mass assignment vulnerability- Web Application Security

Mass Assignment Vulnerabilities

Web application security is of critical importance in today’s digital landscape. Developers need to be aware of various vulnerabilities that malicious actors can exploit. One such critical vulnerability is “Mass Assignment Vulnerability,” a commonly overlooked security flaw in web applications. This article aims to shed light on the nature of this threat, its implications, and how developers can prevent it. Additionally, we’ll provide an example of vulnerable PHP code to help illustrate the concept.

Table of Contents

What is Mass Assignment Vulnerability?

Mass Assignment Vulnerability occurs when a web application allows users to submit a more extensive set of data than is intended or safe. Typically, this vulnerability arises due to careless handling of user inputs and inadequate validation and sanitization. In some cases, the developer might intend to allow specific data updates using a particular request but unintentionally enables the modification of sensitive or protected fields.

The potential consequences of this vulnerability can be severe, as attackers can exploit it to alter data, escalate privileges, or even gain unauthorized access to critical system components. Therefore, it is crucial for developers to identify and mitigate this vulnerability in their applications.

Example of Vulnerable PHP Code

Consider a hypothetical scenario with a PHP-based web application that allows users to update their profile information, such as name, email, and account type. The developer has created a simple class to handle user updates:

How to Prevent Mass Assignment
Figure 1: Vulnerable Code

In this code snippet, the developer fetches a JSON object from the POST body and directly uses it to update the user’s profile without proper validation. An attacker could manipulate the POST request, including additional data fields like ‘isAdmin’ or ‘isActivated,’ which should never be allowed to be modified by regular users.  The above code also implements an auto-mapper functionality that populates the User class properties with the corresponding values found in the $userObject object, which is user-controlled input. In figure 2 an example of a HTTP request with the expected JSON input object can be seen. In figure 3, a request showing how the “isAdmin” property can be updated is shown.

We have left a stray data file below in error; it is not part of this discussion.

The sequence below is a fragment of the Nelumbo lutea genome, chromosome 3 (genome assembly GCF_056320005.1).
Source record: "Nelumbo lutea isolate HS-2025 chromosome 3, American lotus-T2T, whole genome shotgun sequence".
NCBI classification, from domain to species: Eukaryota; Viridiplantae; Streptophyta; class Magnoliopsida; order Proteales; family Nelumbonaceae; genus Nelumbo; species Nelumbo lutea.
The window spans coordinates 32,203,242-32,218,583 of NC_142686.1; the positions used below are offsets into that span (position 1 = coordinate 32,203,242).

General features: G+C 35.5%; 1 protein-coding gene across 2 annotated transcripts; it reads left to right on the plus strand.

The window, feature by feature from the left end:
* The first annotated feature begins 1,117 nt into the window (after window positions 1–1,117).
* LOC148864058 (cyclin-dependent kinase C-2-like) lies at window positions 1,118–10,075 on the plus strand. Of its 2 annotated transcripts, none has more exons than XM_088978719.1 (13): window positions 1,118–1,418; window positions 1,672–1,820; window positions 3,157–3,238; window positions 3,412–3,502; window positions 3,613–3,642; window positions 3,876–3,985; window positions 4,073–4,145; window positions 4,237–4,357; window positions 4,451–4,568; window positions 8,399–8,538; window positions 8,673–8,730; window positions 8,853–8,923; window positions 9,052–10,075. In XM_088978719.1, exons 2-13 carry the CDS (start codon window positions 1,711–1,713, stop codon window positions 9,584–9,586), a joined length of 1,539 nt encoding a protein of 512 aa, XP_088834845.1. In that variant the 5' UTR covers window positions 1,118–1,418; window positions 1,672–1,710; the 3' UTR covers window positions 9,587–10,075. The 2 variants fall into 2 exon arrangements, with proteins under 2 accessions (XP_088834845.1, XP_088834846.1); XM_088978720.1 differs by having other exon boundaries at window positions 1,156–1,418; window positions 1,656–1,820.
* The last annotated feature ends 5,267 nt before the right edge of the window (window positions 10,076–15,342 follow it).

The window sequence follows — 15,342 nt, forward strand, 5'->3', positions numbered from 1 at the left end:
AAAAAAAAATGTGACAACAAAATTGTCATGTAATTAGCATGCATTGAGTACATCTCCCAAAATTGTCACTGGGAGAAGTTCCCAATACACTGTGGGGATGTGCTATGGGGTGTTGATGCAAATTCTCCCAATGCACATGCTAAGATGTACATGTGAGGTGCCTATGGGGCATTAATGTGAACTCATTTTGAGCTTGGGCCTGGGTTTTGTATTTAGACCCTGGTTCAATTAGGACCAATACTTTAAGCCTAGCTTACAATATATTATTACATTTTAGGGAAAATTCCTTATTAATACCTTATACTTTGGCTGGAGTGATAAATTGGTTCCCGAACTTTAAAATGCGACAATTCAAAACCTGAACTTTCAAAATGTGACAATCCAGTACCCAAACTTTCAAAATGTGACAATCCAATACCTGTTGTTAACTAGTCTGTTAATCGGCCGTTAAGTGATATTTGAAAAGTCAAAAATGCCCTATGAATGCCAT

Secure Code to Prevent Hackers
Figure 2: Expected Input
Figure 3: Malicious Input

To prevent a user from populating class properties that should be inaccessible, an allow list should be implemented as seen in the code below. The highlighted code defines an allow list containing the “name” and “email” properties.  When the auto-mapper assigns values to the class properties, the current property is checked against the allow list.

Web Application Security
Figure 4: Less Vulnerable Code

Mitigation Techniques

To prevent Mass Assignment Vulnerabilities, developers can implement the following best practices:

  1. Allowlist Input: Only update specific, intended fields. Create a list of allowed fields and update only those explicitly mentioned in the whitelist.
  2. Blocklist Rejected Fields: If the application requires users to update almost all fields except a few, developers can create a blocklist of disallowed fields.
  3. Input Validation: Always validate and sanitize user inputs to ensure they adhere to the expected format and are free from malicious data.
  4. Role-based Access Control (RBAC): Implement RBAC to define different user roles and permissions, ensuring that sensitive fields are only accessible to authorized personnel.
  5. Use Frameworks with Built-in Protection: Utilize web application frameworks with built-in security mechanisms to prevent Mass Assignment Vulnerabilities.


Mass Assignment Vulnerabilities pose a significant threat to web applications, potentially allowing attackers to manipulate critical data and gain unauthorized access. Developers must be vigilant and implement robust input validation and access control mechanisms to prevent this vulnerability. Developers can create more secure web applications and protect sensitive user data from potential breaches by adhering to best practices, testing and staying updated on the latest security measures.

Picture of Anthony Cole, Sr. Penetration Tester at Redbot Security

Anthony Cole, Sr. Penetration Tester at Redbot Security

Anthony Cole is a Sr. Security Consultant with over 22 years of experience in information technology, IT security and software development. Anthony is fully GIAC certified in all facets of information security, enabling him to facilitate successful outcomes for customers. Anthony’s vast knowledge of both offensive and defensive security ensures that Redbot Security’s customers will receive the best service in the industry.

Anthony is Redbot Security’s AppSec SME and formerly a Sr. Level Application Penetration Testing Engineer for NetSpi and Presidio as well as Blutique LLC’s Chief Technical Officer and Sr. Application Developer.

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